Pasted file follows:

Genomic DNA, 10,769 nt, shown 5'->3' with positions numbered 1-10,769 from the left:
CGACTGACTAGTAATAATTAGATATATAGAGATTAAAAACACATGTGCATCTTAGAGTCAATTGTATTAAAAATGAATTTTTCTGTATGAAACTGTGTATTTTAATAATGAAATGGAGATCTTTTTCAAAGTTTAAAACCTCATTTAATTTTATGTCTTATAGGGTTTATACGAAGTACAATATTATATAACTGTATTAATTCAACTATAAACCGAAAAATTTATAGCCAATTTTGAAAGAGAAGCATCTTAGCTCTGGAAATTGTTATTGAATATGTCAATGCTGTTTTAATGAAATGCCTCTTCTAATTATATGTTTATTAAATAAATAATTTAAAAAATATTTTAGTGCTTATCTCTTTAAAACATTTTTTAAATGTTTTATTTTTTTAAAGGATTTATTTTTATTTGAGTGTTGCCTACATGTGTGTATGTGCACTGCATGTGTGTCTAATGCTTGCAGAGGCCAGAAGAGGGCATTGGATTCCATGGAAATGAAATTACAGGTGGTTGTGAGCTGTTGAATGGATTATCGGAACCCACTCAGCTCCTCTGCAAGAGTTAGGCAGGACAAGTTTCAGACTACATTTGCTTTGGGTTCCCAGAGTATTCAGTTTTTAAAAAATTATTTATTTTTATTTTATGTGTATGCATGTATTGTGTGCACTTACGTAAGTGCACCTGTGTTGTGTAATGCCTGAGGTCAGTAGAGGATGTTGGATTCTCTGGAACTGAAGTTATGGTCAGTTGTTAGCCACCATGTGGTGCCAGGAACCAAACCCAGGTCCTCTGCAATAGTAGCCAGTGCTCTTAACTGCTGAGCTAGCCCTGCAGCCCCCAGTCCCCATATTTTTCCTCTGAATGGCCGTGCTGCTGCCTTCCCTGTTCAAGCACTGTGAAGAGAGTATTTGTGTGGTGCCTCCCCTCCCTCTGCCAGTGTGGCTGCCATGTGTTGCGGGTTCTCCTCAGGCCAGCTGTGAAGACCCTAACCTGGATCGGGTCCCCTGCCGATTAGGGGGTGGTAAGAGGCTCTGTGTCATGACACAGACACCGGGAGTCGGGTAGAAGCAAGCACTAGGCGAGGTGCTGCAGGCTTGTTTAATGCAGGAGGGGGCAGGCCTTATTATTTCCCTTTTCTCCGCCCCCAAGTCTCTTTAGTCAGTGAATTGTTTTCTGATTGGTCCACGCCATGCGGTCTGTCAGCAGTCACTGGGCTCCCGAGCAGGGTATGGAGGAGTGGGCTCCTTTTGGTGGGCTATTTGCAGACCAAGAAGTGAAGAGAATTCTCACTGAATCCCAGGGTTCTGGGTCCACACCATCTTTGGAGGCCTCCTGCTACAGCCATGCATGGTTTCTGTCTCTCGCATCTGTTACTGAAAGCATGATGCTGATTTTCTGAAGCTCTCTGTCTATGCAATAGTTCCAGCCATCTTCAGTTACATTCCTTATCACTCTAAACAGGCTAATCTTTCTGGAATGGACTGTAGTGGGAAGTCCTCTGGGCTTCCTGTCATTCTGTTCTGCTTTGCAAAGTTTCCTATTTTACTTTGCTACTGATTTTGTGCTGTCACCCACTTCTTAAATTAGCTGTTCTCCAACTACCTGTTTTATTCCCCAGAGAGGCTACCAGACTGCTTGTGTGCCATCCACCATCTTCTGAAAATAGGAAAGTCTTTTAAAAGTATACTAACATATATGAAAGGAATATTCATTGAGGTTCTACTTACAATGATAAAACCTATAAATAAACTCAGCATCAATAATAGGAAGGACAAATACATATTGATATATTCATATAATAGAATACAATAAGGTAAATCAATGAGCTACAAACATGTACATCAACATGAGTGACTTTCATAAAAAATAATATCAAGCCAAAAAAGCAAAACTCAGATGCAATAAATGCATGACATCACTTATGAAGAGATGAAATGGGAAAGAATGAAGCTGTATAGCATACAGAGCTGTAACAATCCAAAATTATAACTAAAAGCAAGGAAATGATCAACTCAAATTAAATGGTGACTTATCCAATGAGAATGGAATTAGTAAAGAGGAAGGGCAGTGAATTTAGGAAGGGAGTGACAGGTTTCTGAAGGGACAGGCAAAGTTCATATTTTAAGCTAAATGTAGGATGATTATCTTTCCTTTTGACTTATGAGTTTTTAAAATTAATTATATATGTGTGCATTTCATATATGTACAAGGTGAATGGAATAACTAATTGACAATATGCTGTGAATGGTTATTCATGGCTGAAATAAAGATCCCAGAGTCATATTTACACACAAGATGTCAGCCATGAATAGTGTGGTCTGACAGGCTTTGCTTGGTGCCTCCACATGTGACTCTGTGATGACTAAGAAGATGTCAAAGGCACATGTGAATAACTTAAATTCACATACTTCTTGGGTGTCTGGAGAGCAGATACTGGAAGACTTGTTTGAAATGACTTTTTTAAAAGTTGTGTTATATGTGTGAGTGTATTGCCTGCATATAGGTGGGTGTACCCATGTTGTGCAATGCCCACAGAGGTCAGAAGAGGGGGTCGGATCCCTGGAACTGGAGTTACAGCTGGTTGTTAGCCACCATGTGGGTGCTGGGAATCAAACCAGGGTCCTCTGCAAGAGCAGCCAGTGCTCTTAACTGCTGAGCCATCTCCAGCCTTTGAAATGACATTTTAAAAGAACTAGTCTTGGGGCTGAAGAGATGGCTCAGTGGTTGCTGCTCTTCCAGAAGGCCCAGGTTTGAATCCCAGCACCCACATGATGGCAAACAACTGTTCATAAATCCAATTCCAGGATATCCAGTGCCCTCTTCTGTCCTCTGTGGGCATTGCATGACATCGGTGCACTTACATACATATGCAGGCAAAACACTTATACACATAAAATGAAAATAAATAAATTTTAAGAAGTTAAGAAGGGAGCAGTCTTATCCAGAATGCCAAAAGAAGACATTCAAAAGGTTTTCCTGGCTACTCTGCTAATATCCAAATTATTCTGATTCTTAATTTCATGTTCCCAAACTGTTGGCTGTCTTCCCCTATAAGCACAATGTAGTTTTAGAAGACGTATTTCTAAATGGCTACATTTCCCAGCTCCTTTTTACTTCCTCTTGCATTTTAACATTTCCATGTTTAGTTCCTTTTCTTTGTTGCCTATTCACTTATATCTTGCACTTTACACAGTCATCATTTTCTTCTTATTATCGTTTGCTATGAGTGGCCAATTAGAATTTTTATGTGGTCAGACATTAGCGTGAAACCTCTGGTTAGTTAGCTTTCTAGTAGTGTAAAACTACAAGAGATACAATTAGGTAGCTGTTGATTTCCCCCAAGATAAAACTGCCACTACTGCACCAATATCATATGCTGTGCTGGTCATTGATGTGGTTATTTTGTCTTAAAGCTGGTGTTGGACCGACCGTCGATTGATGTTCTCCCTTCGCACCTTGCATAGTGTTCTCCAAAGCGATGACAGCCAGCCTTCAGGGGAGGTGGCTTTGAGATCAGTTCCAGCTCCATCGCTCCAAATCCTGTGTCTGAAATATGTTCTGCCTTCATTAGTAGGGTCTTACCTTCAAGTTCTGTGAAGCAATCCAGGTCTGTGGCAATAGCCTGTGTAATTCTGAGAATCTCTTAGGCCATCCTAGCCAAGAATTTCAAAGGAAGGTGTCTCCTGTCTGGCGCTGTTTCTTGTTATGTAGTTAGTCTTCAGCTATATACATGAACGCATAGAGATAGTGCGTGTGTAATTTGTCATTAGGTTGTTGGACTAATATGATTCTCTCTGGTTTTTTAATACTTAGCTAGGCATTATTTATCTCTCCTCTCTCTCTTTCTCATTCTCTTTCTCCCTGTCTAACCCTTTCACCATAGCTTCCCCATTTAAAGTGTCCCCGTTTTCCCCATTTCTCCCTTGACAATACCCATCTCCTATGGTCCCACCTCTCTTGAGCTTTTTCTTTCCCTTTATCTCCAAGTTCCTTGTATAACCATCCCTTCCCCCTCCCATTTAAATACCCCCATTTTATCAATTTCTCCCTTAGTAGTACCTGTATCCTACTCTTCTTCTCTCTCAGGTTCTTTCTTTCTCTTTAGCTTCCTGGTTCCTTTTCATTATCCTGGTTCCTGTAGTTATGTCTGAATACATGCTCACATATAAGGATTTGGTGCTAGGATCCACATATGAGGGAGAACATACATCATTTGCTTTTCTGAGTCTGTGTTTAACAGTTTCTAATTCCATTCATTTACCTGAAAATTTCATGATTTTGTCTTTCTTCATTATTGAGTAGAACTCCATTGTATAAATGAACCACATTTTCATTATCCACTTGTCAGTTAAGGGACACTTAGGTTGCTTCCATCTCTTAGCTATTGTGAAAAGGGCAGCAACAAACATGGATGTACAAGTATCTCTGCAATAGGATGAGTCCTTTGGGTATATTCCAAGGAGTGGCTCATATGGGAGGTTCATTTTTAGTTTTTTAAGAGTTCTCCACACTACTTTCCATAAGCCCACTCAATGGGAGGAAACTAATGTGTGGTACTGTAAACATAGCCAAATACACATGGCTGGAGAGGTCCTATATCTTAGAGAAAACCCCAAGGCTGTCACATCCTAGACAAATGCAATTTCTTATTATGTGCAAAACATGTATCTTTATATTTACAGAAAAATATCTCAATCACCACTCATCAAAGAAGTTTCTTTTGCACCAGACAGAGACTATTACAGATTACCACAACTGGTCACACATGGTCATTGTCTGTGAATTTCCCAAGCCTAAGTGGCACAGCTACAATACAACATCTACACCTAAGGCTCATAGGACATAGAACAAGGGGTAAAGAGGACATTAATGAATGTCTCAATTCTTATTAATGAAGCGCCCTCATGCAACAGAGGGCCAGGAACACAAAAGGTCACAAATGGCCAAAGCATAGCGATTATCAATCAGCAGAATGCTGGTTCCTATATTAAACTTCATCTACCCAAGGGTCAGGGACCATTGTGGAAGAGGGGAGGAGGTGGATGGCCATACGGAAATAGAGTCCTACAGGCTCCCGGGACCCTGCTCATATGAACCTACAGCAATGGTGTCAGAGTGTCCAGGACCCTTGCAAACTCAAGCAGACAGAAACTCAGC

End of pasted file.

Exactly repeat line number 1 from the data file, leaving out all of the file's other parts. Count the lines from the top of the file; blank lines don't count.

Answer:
Genomic DNA, 10,769 nt, shown 5'->3' with positions numbered 1-10,769 from the left: